A comedian whose only political experience consists of playing a president on TV cruised has become to the country's leader.
Results from nearly all polling stations show TV star Volodymyr Zelenskiy has won the Ukrainian presidential runoff vote in a landslide.
The Central Election Commission says Monday that Zelenskiy has won 73% of the vote while the incumbent President Petro Poroshenko got just 24% support with more than 95% of the ballots counted.
His victory was seen as a reaction against the country's entrenched corruption and low standard of living.
Even before results started trickling in, Poroshenko accepted defeat, saying: "I am leaving office, but I want to firmly underline that I am not leaving politics."
Mr Zelenskiy, for his part, promised wide changes at the top echelons of government and said his number one task would be securing the release of about 170 Ukrainian military members taken prisoner in the east or in Russia.
Ukraine has been plagued by rampant corruption, a sickly economy and a grinding, five-year war with Russian-backed separatists in the eastern part of the country that has killed more than 13,000 people. Conflict meant millions of people living in the region were unable to vote, Zelenskiy said he would engage Russia to try to end the conflict.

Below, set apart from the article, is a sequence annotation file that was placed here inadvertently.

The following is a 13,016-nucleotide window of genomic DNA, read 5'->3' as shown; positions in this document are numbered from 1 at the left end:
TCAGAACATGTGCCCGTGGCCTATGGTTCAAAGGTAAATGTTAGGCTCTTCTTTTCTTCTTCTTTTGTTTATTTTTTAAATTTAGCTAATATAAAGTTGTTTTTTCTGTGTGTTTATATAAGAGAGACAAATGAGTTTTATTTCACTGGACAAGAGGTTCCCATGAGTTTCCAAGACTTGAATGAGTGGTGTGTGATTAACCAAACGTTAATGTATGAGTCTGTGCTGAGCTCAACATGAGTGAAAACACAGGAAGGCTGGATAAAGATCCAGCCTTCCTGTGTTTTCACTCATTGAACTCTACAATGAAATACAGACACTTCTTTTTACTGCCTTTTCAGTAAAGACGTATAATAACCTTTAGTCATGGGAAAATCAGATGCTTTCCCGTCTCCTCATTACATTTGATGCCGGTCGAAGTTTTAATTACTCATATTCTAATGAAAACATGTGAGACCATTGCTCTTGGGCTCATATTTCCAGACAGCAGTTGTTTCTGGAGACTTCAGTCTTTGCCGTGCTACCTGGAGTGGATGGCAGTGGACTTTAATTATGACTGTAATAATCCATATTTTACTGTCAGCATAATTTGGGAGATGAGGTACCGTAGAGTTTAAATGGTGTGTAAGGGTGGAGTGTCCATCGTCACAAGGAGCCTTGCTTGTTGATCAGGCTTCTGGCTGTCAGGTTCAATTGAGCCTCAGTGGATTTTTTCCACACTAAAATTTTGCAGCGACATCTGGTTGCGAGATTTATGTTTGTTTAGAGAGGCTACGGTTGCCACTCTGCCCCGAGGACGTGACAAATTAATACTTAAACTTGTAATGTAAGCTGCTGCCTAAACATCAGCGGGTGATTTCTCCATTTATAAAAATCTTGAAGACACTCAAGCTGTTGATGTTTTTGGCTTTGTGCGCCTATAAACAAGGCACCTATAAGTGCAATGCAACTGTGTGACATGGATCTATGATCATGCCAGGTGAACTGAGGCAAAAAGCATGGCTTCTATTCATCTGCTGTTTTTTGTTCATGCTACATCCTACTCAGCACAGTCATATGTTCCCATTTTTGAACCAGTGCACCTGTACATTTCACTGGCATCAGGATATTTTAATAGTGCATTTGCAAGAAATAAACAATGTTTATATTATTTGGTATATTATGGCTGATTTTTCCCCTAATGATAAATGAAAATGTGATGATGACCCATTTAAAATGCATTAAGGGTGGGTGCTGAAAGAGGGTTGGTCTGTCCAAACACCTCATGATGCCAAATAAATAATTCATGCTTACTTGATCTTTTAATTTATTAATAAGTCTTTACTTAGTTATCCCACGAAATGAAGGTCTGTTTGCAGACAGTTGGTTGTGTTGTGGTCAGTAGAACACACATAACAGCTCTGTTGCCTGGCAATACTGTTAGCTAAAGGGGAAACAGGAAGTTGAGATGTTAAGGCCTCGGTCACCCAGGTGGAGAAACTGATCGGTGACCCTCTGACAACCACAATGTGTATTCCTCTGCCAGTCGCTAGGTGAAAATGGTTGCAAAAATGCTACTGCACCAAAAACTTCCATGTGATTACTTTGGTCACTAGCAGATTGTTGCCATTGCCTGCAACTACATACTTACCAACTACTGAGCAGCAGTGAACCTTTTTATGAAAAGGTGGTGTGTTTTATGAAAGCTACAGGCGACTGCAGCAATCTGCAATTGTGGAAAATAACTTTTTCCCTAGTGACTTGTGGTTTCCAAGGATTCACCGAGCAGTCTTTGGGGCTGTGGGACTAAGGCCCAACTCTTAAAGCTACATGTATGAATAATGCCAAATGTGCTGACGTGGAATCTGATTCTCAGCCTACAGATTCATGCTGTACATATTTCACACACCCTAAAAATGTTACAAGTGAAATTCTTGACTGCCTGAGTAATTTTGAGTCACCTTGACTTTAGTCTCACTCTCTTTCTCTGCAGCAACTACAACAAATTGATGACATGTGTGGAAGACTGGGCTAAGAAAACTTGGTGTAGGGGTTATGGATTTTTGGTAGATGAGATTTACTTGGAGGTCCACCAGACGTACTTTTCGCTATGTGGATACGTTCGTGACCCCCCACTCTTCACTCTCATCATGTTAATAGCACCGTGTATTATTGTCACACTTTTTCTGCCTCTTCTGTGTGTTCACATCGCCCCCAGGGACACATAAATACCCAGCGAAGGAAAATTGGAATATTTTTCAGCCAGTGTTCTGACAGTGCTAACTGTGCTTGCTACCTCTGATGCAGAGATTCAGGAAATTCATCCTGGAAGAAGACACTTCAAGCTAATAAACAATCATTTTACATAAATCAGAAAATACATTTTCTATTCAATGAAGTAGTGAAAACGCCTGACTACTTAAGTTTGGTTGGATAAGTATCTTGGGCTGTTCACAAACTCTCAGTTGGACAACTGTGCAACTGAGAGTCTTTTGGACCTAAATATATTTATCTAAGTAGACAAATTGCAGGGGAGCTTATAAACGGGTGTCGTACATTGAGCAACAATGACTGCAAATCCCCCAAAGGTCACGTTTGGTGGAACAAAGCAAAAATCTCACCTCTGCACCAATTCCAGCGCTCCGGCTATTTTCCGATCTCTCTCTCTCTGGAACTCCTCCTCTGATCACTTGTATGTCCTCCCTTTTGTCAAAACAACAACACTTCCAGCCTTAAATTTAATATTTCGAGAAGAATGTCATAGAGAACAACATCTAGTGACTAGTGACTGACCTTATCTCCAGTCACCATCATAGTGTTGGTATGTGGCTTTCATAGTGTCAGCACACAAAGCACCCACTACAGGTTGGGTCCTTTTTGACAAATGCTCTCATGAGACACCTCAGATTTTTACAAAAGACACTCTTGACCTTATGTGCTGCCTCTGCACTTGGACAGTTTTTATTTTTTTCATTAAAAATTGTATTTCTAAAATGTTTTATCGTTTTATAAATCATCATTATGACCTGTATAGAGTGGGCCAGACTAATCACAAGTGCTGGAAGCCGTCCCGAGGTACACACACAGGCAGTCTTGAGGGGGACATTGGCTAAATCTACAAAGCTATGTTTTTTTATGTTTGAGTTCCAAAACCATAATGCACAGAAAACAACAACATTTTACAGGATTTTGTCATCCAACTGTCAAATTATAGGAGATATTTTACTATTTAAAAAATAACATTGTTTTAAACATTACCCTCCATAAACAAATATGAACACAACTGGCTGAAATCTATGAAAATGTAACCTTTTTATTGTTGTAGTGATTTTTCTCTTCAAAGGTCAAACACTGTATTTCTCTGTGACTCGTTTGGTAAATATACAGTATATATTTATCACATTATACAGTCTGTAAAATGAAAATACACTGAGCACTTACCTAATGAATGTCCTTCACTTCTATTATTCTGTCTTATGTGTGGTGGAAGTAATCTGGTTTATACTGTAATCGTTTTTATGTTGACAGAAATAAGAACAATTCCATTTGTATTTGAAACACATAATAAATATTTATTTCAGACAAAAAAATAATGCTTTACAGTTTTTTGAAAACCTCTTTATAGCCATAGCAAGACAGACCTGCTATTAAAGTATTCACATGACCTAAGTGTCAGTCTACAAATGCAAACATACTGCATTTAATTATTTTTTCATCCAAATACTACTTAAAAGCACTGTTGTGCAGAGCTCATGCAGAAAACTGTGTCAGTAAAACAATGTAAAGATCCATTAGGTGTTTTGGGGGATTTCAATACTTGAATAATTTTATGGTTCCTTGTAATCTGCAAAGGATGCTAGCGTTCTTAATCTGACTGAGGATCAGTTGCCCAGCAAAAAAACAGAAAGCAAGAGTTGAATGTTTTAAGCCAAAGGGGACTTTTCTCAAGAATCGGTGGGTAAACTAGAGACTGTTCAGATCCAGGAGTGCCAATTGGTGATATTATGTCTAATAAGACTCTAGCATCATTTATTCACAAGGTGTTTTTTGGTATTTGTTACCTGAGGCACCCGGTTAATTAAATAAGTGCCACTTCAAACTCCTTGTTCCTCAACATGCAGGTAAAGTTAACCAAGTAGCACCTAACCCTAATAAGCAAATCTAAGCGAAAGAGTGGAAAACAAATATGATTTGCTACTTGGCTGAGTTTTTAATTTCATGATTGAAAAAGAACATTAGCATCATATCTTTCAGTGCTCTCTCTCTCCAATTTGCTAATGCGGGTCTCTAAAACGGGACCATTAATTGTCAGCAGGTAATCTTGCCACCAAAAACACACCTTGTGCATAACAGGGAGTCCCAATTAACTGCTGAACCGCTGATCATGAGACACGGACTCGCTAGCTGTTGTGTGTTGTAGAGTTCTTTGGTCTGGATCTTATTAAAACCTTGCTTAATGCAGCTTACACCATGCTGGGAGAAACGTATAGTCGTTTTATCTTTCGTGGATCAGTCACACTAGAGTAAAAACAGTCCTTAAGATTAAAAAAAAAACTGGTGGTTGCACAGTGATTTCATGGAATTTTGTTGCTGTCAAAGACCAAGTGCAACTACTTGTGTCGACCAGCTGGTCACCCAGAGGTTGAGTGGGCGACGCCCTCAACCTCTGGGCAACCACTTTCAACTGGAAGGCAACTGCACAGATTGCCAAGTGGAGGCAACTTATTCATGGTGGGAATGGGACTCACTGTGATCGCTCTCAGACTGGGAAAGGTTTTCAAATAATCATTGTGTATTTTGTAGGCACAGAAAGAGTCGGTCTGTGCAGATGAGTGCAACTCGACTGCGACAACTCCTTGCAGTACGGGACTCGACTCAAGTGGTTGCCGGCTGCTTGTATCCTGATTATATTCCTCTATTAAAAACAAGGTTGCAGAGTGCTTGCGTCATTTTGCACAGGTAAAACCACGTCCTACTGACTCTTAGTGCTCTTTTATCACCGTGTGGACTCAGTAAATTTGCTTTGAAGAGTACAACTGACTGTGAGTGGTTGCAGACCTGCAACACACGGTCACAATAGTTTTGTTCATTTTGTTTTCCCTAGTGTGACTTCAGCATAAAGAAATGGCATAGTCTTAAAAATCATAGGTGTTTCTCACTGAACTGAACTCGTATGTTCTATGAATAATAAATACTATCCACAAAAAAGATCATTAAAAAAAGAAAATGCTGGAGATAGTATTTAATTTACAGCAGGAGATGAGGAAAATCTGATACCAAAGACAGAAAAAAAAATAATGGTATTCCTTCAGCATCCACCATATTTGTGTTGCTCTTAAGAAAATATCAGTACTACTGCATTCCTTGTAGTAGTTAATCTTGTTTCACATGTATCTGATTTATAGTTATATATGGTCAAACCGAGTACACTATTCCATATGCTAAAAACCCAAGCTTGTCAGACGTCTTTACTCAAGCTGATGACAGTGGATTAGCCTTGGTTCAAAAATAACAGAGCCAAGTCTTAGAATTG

Although Mr Zelenskiy was criticised for a vague campaign platform and having never held public office, voters appeared to have cast aside those concerns in favour of a thorough sweep of Ukraine’s political leadership.
“I have grown up under the old politicians and only have seen empty promises, lies and corruption,” said Lyudmila Potrebko, a 22-year-old computer programmer who cast her ballot for Mr Zelenskiy.
“It’s time to change that.”
Mr Zelenskiy. 41, became famous nationwide for his comic portrayal in a television series of a teacher who becomes president after a video of him denouncing corruption goes viral.
Mr Poroshenko was a billionaire confectionery magnate and former foreign minister before he took office in 2014 after massive street protests drove his Russia-friendly predecessor to flee the country.
Although he instituted some reforms, critics said he had not done nearly enough to curb the country’s endemic corruption.
Millions of people living in the rebel-controlled east and in Russia-annexed Crimea were unable to vote.
Russia seized Crimea in 2014 in a move that Ukraine and almost all of the world views as illegal.
Fighting in the east that erupted that same year after the Russian annexation has killed more than 13,000 people.